Sunrise said the facility is working with public health officials and maintaining infection control measures at the home, including serving meals in residents’ rooms, and running checks on residents and staff.

“We are all committed to fighting this virus and promoting the health and safety of our community,” said Michelle Minor, a Sunrise vice president, in a statement to the AJC.

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12/03/2020 — Carrollton, Georgia — A Tanner Health System Hospital nurse gathers medicine for patients in a medicine room on the COVID-19 isolation floor at Tanner Health System Hospital in Carrollton Thursday, December 3, 2020. (Alyssa Pointer / Alyssa.Pointer@ajc.com)

Credit: Alyssa Pointer / Alyssa.Pointer@ajc.com

12/03/2020 —  Carrollton, Georgia —  A Tanner Health System Hospital nurse gathers medicine for patients in a medicine room on the COVID-19 isolation floor at Tanner Health System Hospital in Carrollton Thursday, December 3, 2020.  (Alyssa Pointer / Alyssa.Pointer@ajc.com)

Credit: Alyssa Pointer / Alyssa.Pointer@ajc.com

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12/03/2020 — Carrollton, Georgia — A Tanner Health System Hospital nurse gathers medicine for patients in a medicine room on the COVID-19 isolation floor at Tanner Health System Hospital in Carrollton Thursday, December 3, 2020. (Alyssa Pointer / Alyssa.Pointer@ajc.com)

Credit: Alyssa Pointer / Alyssa.Pointer@ajc.com

Credit: Alyssa Pointer / Alyssa.Pointer@ajc.com

‘We lost a great councilman’

A school nurse in Paulding County and her husband of a half-century died hours apart on Thanksgiving. A former Chief Justice of the Georgia Supreme Court passed the same day.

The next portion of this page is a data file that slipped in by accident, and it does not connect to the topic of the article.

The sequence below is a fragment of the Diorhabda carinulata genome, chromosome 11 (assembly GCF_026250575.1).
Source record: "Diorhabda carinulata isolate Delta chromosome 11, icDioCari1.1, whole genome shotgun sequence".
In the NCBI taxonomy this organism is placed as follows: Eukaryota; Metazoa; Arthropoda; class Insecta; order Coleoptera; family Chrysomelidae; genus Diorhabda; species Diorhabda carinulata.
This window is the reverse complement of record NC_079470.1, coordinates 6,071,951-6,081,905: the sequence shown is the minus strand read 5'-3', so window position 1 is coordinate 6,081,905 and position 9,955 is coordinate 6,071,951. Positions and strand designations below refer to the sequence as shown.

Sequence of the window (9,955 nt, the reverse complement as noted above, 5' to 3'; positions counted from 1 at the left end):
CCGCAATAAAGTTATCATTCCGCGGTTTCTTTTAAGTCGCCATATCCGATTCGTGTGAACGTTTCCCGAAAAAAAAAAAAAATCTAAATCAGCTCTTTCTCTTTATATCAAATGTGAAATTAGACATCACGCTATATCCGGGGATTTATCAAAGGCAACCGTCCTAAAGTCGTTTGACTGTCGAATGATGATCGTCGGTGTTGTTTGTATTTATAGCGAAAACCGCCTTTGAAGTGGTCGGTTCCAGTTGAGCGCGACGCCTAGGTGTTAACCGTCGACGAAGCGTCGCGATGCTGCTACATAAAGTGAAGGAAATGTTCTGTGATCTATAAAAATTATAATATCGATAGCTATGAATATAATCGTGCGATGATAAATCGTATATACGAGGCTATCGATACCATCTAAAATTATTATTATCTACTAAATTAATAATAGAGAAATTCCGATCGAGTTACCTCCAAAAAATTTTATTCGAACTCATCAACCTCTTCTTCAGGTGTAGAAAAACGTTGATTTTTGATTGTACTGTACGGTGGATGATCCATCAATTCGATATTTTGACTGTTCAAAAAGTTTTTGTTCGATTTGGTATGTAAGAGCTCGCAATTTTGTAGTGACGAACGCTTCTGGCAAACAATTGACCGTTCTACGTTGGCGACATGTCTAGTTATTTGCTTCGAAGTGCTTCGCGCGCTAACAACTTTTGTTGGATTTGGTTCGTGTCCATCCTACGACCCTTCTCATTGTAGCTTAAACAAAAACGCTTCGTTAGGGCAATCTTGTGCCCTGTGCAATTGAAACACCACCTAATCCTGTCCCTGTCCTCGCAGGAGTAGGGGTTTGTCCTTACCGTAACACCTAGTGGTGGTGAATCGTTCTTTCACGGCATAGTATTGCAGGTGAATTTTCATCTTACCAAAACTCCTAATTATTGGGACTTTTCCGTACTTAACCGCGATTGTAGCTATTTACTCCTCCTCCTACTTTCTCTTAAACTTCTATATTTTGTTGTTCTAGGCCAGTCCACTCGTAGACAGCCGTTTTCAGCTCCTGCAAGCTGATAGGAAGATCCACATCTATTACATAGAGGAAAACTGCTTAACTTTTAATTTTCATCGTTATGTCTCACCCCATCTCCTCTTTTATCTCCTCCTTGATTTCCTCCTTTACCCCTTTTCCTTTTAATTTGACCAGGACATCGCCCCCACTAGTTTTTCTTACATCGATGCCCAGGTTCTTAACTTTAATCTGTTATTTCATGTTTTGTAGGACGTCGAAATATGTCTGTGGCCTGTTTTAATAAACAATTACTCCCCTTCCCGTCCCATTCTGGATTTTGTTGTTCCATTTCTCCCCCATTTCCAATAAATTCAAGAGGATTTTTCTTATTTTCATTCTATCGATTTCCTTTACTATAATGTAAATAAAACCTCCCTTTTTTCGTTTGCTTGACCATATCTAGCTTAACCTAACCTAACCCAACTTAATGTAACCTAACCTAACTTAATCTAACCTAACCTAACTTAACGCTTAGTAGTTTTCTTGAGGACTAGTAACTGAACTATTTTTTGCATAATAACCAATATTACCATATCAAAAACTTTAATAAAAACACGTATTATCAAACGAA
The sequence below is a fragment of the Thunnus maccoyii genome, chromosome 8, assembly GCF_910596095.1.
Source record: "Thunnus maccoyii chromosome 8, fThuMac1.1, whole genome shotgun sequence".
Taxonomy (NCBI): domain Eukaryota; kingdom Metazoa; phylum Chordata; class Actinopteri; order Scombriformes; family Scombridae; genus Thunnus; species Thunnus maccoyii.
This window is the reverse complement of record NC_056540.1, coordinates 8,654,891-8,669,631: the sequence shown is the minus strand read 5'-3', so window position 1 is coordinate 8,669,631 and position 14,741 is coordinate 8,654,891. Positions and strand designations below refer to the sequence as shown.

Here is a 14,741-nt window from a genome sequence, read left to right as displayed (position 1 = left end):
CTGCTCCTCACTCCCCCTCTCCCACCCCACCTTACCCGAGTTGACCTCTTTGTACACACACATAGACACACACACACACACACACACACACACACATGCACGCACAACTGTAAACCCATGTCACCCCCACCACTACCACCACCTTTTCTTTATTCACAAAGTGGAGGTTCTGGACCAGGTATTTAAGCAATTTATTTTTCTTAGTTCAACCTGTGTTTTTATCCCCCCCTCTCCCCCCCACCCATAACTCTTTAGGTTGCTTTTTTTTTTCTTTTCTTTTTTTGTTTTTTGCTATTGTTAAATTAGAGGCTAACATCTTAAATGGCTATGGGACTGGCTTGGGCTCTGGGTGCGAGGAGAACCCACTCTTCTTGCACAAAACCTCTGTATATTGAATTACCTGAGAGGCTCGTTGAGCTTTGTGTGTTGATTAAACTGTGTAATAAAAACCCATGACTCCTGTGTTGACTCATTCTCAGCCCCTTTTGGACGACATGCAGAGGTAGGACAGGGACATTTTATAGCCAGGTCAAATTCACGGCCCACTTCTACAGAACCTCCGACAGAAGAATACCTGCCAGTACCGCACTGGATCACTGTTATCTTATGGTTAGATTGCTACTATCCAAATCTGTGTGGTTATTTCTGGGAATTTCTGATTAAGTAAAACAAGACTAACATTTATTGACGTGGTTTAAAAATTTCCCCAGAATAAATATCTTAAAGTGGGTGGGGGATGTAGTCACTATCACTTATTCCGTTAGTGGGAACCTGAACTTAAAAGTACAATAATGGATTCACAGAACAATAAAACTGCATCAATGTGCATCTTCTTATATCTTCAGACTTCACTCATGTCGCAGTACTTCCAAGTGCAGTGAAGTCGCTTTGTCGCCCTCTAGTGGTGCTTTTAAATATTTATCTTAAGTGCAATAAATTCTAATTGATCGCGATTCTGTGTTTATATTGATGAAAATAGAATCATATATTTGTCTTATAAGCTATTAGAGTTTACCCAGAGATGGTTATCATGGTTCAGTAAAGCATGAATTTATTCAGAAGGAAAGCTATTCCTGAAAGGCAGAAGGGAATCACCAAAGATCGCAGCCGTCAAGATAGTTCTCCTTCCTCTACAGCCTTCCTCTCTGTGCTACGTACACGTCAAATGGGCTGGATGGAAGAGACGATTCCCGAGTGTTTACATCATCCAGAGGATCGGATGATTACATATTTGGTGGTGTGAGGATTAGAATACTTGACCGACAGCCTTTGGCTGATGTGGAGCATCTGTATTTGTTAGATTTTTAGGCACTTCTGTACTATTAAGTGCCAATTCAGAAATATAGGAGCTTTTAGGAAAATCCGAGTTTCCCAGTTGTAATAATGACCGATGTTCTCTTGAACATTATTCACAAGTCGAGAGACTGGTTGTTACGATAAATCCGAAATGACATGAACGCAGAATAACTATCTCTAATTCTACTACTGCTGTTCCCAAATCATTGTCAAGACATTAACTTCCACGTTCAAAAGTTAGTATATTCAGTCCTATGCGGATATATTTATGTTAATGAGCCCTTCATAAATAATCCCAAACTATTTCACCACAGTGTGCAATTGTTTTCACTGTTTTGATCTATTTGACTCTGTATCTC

Herman Cain, the radio host, corporate executive and former Republican presidential candidate, is the most famous. Others were less well known, but left an imprint on their families, friends and communities.

Allen Transou, 53, retired from the Army and worked at Fort Gordon, near Augusta, in cyber security. He was a pastor and mentor to children.

Transou entered the hospital on Veterans Day and died Nov. 21.

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Allen Transou, a 53-year-old Army veteran and Grovetown city councilmember, died of coronavirus Nov. 21.

Credit: Special

Allen Transou, a 53-year-old Army veteran and Grovetown city councilmember, died of coronavirus Nov. 21.

Credit: Special

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Allen Transou, a 53-year-old Army veteran and Grovetown city councilmember, died of coronavirus Nov. 21.

Credit: Special

Credit: Special

Grovetown Mayor Gary Jones said Transou supported his campaign for mayor, which centered on rooting out corruption in the small suburb of Augusta. Transou then ran for and won a city council seat.

Transou steered a year-long committee to help overhaul the city’s zoning.

Few things raise the hackles of neighbors like zoning matters. But Jones said Transou earned the trust of residents because he listened.

“Not only have we lost a good citizen, we lost a great councilman,” Jones said.

Data specialist John Perry contributed to this report.